Be Courageous, Try Something


Mark Oestreicher, The Youth Cartel

OLYMPUS DIGITAL CAMERAThe other day, my ministry partner posted a simple sentiment on our organizational Twitter feed: Lead students courageously today. 

It’s a sentiment that’s easy to skate past with a “Yup, I’m doing that.” After all, youth work always takes some amount of courage, right? But it gave me a little pause. After well more than thirty years of youth work, I might defensively respond with, “Hey, I’m 50 years old! Hanging out with teenagers at this age is clearly a sign of courage!” But that’s a smoke screen. In fact, I’m more inclined to phone it in and do what I’ve always done than ever before.

When you’re a rookie in youth work, everything is new—teaching, interacting, planning, counseling. But after a few laps around the track, a bit of learning, and a bunch of helpful failure, things can quickly become rote.

My current role as a volunteer youth worker is leading a grade 8 boys small group that’s part of my church’s ministry to young teens. They’re fun guys, and they like me well enough, and our weekly time together has become…well…easy. I prepare for fifteen to thirty minutes, show up, get caught up on their lives, and lead a little discussion around some sort of spiritual theme. Most of the time they give me good feedback and we can all tick the box that says we accomplished what we’re about.

But. I’ve been noticing some things on some of their social media feeds lately that has me deeply concerned about the double lives they’re living. My experience tells me that this is extremely normal for young teens (or, all teenagers, really). They’re trying on different identities as a part of the good and normal part of figuring who they are. It’s not that they’re being “fake” in my presence—they’re merely in the process of living out multiple experimental selves to see what fits.

However, it would be a lazy cop-out for me to leave it there. I know I need to jump into the deep end with some of these guys. Simply shaming them won’t provide any meaningful long-term results; instead, I need to get into the muck with them and help them wrestle with who they really want to be in the long run.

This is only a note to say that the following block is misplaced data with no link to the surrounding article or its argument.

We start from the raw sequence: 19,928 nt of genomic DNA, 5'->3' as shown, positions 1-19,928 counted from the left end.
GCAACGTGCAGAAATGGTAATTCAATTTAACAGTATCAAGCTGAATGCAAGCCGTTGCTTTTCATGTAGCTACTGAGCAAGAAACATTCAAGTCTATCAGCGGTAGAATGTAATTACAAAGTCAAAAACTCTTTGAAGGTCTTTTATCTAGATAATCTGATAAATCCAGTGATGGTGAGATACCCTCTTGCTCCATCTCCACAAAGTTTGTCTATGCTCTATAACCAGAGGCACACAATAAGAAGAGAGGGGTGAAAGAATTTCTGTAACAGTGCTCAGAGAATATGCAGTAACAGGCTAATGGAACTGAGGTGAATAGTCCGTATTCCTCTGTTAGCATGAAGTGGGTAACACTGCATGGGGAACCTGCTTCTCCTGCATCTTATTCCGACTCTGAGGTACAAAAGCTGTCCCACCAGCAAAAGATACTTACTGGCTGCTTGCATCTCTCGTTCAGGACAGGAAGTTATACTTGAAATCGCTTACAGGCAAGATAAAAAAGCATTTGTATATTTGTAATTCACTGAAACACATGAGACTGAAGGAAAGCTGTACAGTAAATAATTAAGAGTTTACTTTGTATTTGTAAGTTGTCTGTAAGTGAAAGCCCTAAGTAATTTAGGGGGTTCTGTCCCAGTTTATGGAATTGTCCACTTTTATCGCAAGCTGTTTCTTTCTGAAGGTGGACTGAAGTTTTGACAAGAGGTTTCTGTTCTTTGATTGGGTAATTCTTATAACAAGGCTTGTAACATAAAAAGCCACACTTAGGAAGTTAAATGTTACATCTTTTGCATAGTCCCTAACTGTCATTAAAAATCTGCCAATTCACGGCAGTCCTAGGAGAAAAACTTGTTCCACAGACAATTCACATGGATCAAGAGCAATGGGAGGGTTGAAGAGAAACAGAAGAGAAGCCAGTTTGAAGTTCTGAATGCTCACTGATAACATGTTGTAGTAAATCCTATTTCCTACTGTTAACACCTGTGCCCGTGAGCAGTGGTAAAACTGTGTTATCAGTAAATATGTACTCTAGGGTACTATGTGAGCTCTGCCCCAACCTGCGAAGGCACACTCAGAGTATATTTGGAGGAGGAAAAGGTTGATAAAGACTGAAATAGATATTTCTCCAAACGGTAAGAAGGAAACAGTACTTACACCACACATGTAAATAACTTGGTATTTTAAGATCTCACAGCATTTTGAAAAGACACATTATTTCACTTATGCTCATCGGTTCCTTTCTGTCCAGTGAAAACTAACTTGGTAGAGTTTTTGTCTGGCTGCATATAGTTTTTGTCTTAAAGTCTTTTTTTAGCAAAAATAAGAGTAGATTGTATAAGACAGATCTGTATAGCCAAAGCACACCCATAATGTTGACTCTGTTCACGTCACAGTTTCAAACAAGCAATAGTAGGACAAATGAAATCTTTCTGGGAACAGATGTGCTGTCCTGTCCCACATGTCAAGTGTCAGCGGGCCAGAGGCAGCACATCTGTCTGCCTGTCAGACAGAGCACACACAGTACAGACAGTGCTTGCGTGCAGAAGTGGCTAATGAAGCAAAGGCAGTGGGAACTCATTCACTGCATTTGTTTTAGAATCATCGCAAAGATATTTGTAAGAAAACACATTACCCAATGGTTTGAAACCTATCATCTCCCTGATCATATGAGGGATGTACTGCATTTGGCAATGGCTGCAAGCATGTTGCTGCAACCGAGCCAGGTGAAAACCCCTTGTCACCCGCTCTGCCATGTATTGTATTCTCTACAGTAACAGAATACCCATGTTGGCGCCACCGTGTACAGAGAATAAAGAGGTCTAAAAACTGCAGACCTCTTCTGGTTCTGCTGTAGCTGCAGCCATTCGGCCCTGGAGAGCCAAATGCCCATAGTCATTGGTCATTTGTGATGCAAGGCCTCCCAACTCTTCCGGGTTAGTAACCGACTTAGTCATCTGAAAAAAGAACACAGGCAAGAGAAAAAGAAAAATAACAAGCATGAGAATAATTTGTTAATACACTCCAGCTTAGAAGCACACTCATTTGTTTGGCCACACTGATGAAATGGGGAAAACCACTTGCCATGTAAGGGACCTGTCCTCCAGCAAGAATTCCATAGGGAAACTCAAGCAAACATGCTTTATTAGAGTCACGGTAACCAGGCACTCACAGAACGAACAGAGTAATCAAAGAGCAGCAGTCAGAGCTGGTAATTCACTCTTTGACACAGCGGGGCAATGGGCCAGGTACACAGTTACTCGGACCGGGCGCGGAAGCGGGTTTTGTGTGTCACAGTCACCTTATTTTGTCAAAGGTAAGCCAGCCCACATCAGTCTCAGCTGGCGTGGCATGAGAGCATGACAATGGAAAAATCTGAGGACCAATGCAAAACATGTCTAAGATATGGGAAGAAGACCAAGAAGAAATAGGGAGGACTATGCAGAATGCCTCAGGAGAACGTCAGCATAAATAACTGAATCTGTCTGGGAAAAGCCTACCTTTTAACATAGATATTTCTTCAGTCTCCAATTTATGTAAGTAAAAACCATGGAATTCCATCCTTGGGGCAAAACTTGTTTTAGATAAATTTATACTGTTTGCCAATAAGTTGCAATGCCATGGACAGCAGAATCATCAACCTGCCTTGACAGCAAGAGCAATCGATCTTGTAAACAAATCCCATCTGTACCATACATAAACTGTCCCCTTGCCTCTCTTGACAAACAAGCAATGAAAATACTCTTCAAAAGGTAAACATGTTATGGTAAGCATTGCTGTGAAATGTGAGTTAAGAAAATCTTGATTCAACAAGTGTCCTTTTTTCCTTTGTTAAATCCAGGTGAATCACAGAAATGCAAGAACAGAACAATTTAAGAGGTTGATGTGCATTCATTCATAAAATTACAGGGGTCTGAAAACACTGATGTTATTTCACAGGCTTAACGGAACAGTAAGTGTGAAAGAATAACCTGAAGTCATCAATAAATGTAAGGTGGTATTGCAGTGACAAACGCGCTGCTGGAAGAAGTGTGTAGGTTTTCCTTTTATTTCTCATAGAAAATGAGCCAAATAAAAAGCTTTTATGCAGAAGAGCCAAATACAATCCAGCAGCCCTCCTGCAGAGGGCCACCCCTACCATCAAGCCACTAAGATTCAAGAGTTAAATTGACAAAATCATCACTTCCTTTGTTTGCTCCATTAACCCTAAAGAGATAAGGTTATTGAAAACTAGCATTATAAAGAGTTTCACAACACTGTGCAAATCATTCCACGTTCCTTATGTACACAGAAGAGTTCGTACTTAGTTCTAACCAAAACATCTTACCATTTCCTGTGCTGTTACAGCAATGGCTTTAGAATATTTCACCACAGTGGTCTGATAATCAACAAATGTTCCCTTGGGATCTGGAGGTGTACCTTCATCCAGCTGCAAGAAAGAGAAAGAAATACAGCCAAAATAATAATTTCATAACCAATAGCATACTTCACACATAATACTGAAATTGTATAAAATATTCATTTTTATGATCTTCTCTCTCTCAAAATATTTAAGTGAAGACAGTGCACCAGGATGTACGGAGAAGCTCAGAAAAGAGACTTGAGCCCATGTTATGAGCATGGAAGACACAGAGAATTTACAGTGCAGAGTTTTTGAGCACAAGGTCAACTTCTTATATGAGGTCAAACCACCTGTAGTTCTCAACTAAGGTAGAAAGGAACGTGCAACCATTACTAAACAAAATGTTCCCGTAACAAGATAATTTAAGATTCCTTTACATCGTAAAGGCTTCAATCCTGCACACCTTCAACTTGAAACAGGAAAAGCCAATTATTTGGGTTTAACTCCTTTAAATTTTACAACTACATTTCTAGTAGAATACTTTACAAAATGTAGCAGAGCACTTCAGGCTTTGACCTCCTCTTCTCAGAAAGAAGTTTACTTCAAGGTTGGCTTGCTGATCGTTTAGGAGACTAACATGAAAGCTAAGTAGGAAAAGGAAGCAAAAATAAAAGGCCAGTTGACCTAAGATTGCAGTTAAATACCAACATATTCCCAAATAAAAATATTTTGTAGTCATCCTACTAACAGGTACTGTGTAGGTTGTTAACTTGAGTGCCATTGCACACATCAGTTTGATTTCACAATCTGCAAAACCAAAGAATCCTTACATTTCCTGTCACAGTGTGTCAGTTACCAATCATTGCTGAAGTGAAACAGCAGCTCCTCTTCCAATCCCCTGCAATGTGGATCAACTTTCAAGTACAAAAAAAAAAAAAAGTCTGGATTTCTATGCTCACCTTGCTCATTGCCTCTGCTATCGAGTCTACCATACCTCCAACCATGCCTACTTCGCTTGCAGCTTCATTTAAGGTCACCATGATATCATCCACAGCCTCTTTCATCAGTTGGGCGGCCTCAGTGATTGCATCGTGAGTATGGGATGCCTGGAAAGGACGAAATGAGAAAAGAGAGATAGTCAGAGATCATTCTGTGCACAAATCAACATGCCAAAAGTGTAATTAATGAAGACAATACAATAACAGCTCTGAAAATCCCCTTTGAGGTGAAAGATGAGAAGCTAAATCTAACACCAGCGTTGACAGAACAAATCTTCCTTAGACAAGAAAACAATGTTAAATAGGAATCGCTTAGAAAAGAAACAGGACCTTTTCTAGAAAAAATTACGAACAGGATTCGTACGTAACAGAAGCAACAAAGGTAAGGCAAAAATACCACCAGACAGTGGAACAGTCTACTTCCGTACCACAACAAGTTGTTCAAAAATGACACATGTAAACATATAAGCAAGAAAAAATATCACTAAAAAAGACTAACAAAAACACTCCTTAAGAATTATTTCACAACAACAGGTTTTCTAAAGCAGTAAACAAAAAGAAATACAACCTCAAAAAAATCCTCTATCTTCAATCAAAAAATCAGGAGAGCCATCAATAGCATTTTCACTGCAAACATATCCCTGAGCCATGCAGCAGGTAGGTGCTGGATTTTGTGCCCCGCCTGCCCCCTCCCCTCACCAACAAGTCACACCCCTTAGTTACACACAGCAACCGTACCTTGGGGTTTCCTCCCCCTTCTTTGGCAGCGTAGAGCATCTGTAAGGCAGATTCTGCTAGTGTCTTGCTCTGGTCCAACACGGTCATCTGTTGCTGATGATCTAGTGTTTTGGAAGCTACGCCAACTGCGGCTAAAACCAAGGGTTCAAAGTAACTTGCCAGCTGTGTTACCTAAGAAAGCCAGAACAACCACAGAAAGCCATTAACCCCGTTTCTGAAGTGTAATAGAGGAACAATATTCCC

I’m reminded of a conversation I had with my son about eight years ago, when he was half his current age of 16. Max, who has grown into an awesome young man with convictions and humor and a strong sense of himself, really struggled with risk as a kid. He played baseball for a few years, and was consistently one of the weaker players on his team. Really, it was anguishing for him and us (and his coaches). After agonizing over whether or not to play his last year, he’d finally decided to give it one last year.

After the last game, while he and I were heading driving to the post-season team pizza bash, I asked him: “Remember how hard it was to decide whether or not to play this year? Are you glad you played?”

His wise response was: “Well, I wish I had made the other decision, not to play this year. But I know that if I’d made that decision, I’d always wonder if I should have played, and I would never know. Now I know, so I guess I’m glad I made the decision I did.”

I don’t golf much these days, but used to play regularly. And I’ll always remember the comment offered to me once by an old guy who’d been stuck with me and my friends on a particular green after yet another one of my putts wasn’t long enough. He said, “Approximately 100% of all short putts don’t go in the hole.”

Max’s wisdom, and that old duffer’s wisdom, speaks to my current youth ministry context: Have courage, and try something.

I’m not responsible, ultimately, for the spiritual transformation of my young teen guys. That’s God’s job. But I am responsible for stepping in with courage and trying something. I’m responsible for positioning myself in a way that God might use me.

In what aspect of your ministry do you need to try something new? Maybe, like me, that looks like diving into the mess of teenagers’ lives rather than coasting along with superficial stuff. Or maybe it looks like re-inventing your program, or the way you interact with parents, or even your job description. Whatever the implications for you, I know this: Trying something new is life giving, because it always puts you in a place of dependency on God.

AND, if your group is going to Unleash the Feast this weekend during the first 30 Hour Famine National Date, we pray you’ll have a heart full of courage! Try something new, and trust that God is with you!